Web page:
"I said, 'Listen, I'm going to fool around, so y'all just follow me.'
So I began noodling — just a little riff that floated into my head. It felt good and I kept going. One thing led to another and I found myself singing and wanting the girls to repeat after me. Then I could feel the whole room bouncing and shaking and carrying on something fierce.”-- Ray Charles

"Time" Man of the Year: Dwight D. Eisenhower

Oscar for Best Picture: "Ben Hur"

Oscar for Best Actor: Charlton Heston, "Ben Hur"

Oscar for Best Song: "High Hopes"
-- Frank Sinatra from "A Hole In Your Head"
Emmy for Best Actor in a Continuing Series: Raymond Burr -- "Perry Mason" Emmy for Best Actress in a Continuing Series: Loretta Young -- "The Loretta Young Show"
Grammy for Record of the Year: "Mack the Knife" by Bobby Darin Oscar for Best Actress: Simone Signoret -- "A Room At The Top" Best Seller -- Fiction: "Exodus"
-- by Leon Uris
"It's Just a Matter of Time" -- by Brook Benton
This might seem a strange selection for the best song of 1959 as the highest it reached on the Billboard chart was #3. But it did make the Cashbox (#24) and G & T (#23) lists of the top 40 for the year, and it was a #1 R & B hit. Brook Benton released the song early in 1959. "Come Softly To Me" by The Fleetwoods and "Venus" by Frankie Avalon kept it out of the top spot. It was Benton's first top forty record -- his best would be "The Boll Weevil Song" (#2) in 1960. "It's Just A Matter of Time" is one of my all-time favorite slow songs. It has a hypnotic rhythm and backing vocals ("boom, boom, boom, boom), soaring strings that Benton wraps his voice around, and memorable lyrics: "Remember in your search for fortune and fame, what goes up must come down." Brook wrote this song, along with many other of his recordings. It was also recorded by country artist Randy Travis in 1989 and I like that version, too.
"Kansas City" by Wilbert Harrison
There was lots of competition for best dance song in 1959 with "Mack the Knife" by Bobby Darin, "Sea Cruise" by Frankie Ford, "La Bamba" by Ritchie Valens and "Stagger Lee" by Lloyd Price being strong contenders. "Kansas City" (see "Spotlight Songs" in the "Music" section) was almost Harrison's only hit record. It made it to number one, but he didn't chart again for ten years, finally getting "Let's Work Together" to #32 in 1970. But "Kansas City" alone makes Harrison's career noteworthy as it is one of the most recognizable songs of The Elvis Era.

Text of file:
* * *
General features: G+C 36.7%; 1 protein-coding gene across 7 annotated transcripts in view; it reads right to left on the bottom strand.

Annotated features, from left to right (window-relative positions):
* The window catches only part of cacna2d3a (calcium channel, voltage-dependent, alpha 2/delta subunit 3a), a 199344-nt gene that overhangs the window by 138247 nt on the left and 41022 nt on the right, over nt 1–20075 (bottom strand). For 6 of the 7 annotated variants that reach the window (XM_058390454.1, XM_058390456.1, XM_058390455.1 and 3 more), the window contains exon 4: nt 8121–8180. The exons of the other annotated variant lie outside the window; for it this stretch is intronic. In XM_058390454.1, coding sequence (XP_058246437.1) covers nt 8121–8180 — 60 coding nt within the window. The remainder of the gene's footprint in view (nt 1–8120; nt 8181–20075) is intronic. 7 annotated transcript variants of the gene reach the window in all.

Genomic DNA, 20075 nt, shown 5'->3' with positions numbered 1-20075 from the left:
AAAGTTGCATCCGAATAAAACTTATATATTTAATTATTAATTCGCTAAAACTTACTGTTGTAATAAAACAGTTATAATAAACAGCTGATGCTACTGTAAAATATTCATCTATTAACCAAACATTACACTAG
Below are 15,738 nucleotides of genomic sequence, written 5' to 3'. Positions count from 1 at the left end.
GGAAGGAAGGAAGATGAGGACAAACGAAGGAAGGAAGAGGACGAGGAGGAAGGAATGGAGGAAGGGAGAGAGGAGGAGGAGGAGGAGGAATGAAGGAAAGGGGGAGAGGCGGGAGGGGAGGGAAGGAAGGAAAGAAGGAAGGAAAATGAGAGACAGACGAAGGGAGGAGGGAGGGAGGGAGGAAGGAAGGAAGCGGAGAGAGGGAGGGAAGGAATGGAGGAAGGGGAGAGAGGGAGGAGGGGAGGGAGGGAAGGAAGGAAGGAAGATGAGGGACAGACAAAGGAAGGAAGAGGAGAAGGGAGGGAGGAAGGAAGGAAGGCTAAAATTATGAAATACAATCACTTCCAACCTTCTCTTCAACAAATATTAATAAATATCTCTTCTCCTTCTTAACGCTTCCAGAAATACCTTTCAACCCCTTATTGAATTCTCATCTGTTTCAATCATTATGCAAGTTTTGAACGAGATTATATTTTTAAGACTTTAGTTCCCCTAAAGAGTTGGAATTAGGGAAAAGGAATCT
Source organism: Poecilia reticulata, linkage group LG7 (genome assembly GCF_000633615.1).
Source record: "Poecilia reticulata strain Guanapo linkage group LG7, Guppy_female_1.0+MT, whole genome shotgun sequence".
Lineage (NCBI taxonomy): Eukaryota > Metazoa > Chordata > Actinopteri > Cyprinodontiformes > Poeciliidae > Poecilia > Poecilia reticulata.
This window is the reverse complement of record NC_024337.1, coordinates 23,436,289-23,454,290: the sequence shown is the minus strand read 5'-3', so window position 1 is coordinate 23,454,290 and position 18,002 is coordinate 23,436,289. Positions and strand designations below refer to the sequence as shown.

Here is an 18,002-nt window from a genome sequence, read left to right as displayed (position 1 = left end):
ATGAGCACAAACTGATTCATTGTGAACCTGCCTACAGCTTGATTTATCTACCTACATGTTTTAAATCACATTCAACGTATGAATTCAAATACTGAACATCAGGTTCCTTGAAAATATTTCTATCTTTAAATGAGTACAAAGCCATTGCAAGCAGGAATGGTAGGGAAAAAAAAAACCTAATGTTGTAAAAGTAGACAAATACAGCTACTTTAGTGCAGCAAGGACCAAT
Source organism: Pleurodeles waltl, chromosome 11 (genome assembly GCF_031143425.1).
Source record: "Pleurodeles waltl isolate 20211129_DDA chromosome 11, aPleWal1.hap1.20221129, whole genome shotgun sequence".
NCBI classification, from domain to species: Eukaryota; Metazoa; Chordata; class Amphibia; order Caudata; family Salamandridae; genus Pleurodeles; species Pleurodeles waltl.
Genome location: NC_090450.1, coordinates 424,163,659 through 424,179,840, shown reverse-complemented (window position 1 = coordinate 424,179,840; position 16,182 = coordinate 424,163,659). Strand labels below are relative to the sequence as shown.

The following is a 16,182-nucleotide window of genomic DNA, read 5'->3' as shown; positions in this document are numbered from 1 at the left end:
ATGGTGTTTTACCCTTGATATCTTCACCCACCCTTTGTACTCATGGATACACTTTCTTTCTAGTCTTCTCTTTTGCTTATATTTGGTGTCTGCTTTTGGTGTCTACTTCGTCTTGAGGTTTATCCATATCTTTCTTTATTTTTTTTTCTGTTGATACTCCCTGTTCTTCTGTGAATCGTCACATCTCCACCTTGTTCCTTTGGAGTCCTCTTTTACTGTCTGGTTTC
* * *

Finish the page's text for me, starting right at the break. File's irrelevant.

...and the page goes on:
"I Only Have Eyes For You" by The Flamingos
With "doowop" having a strong presence in popular music in 1959, it's appropriate that the best slow song be from that genre. It only reached #11 in the spring of 1959 -- many others did much better. But the haunting melody and harmony punctuated by "shoo-bop-do-wop" make this a unique recording. The song was written in 1934 for the movie, "Dames." It was ranked as the #73 song on Billboard's end of year chart and Rolling Stone recognized it as #157 on the "500 Greatest Songs of All Time" published in 2004.
"What'd I Say" by Ray Charles
Throughout the early 1950's Ray Charles had success on the R & B charts with Atlantic records. "What'd I Say" was his first big breakthrough to the pop charts. The song was at first considered to be too long for a single release, but it was eventually paired down and released as Part 1 and Part 2 on the flip side. It is a classic rock song as it is a prime example of the shout and response that rock and roll took from the blues ("Heeeey.... Hoooo"). Jerry Lee Lewis, Bobby Darin and Elvis Presley also put versions in the top 40 and has been covered by many others such as The Searchers and Nancy Sinatra. It was a featured song in the movie "Tommy Boy" -- with father (Brian Dennehy) and son (Chris Farley) performing it in the wedding scene. "See the girl with the red dress on, she can do the bird all night long."
"C'mon Everybody" by Eddie Cochran
Eddie Cochran was one of the early stars of rock and roll whose career was cut short. He died in a car crash in England in early 1960. His "Summertime Blues" had been a top ten (#8) record in 1958 but "C'mon Everybody" failed to duplicate that success, reaching only #35 on Billboard. It's driving guitar and tambourine background along with the lyrics that tell the story of a teenage party being held while the parents are gone is classic rock and roll: "the house will be a shakin' from the bare feet on the floor."


"Misty" by Johnny Mathis
Rarely does a "signature" song have such minimal chart success. "Misty" can easily be considered Johnny Mathis's "signature" song -- it is one of the first thought of when you mention the singer, although he had much greater chart success with songs such as "Chances Are" and "The Twelfth of Never." The soft piano background and the evocative lyrics ("I'm as restless as a kitten up a tree") and Johnny Mathis's distinctive voice make it a great recording. But it didn't even reach the top ten, topping out at #12. The song was originally recorded by Errol Garner in 1954. Lloyd Price and Ray Stevens also had top forty recordings of the song. The song played a prominent role in the Clint Eastwood movie, "Play 'Misty' for Me."
"The Battle of New Orleans" by Johnny Horton
Many songs were cross-over hits in 1959. The Browns took "The Three Bells" to #1. Bill Parson's "The All American Boy" reached #2 and "Heartaches by the Number" by Guy Mitchell would be the final #1 of 1959. But Johnny Horton's "Battle of New Orleans" outdid them all, staying in the top spot for six weeks and finishing as the second best song of the year for both G & T and Cashbox. Horton would follow with two more top ten hits in 1960 ("Sink the Bismark" and "North to Alaska"). Johnny Horton died in a car crash in 1960.